CRA Confirms Strict Interpretation of NPO Tax Exemption

August 1, 2010 | Andrew Valentine

On June 25, 2010, CRA released a follow-up technical interpretation to an interpretation released in December of 2009 addressing whether a condominium corporation could qualify as a non-profit organization when using surplus income to reduce members’ fees or to fund future capital projects. We commented on CRA’s December 2009 Technical Interpretation in the January 2010 edition of the Miller Thomson Charities and Not-for-Profit Newsletter.

CRA’s recently published interpretation confirms that CRA will apply a strict reading of when an organization will be found to be operating with the intentions of making a profit, such that it cannot qualify as a tax-exempt NPO.

CRA confirms that any “intentional” earning of rental profits may jeopardize a condominium corporation’s NPO status, regardless of whether this surplus income will be applied to reduce members’ fees or defray current or capital expenses. CRA states that this is particularly true when such profit is generated through income received from third parties (as opposed to members).

CRA states while an NPO should generally budget and charge fees for services so as to operate at cost, CRA will accept that a condominium corporation may charge members fees that include a portion to be allocated toward an identified capital project (such as a new roof). CRA also acknowledges that NPOs will be permitted to earn profits that are incidental to the organization’s non-profit purposes.  The question is when will the earnings be considered incidental rather than intended.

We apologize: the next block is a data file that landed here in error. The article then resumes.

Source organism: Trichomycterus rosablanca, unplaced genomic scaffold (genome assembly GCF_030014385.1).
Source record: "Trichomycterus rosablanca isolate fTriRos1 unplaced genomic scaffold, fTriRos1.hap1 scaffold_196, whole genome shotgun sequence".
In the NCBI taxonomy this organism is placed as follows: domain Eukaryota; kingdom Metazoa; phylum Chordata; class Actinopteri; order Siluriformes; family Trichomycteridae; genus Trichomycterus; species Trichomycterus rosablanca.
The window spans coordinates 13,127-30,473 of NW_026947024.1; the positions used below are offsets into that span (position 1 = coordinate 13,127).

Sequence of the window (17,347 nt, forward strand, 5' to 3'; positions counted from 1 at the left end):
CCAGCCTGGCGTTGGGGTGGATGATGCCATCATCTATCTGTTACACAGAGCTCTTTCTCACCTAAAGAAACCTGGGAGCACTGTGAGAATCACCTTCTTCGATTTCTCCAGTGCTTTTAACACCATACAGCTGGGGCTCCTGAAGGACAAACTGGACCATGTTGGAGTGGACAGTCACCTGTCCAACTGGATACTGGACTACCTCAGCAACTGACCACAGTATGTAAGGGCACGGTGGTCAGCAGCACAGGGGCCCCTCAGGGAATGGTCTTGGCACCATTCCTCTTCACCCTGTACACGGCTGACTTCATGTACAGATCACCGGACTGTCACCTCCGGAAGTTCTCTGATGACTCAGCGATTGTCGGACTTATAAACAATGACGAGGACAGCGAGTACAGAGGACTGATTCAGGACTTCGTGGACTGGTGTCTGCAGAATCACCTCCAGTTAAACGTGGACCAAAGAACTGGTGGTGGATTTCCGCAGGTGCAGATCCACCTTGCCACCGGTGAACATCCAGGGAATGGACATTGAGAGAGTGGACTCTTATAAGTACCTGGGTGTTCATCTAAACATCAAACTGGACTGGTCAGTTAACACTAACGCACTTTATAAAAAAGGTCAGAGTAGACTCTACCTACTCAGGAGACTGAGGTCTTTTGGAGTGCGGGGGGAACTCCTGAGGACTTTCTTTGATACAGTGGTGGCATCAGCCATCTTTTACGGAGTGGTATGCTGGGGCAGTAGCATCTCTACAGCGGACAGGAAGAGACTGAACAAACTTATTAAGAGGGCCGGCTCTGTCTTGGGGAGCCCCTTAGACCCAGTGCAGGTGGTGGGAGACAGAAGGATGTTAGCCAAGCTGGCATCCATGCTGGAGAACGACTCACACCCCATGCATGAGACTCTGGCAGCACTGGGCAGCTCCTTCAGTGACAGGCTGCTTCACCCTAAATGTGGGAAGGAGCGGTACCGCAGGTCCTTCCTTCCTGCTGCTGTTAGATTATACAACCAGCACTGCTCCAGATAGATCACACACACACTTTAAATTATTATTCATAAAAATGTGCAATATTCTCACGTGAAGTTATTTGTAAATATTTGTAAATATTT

CRA also confirms that NPOs may maintain reasonable operating reserves, which refers generally to reserves maintained to meet existing but conditional liabilities.

Overall, CRA’s most recent technical interpretation confirms that CRA will take a relatively restrictive approach to the tax exemption for NPOs. Although we continue to be of the view that the CRA approach as expressed in these technical interpretations is out-of-step with the realities of operating an NPO (in which it is not practical or fiscally prudent to plan to spend all revenue in excess of costs each year) and the long-standing interpretation of this provision, it remains the case that NPOs will need to take additional care in their operations so as to reduce the likelihood of a CRA challenge to their NPO status.


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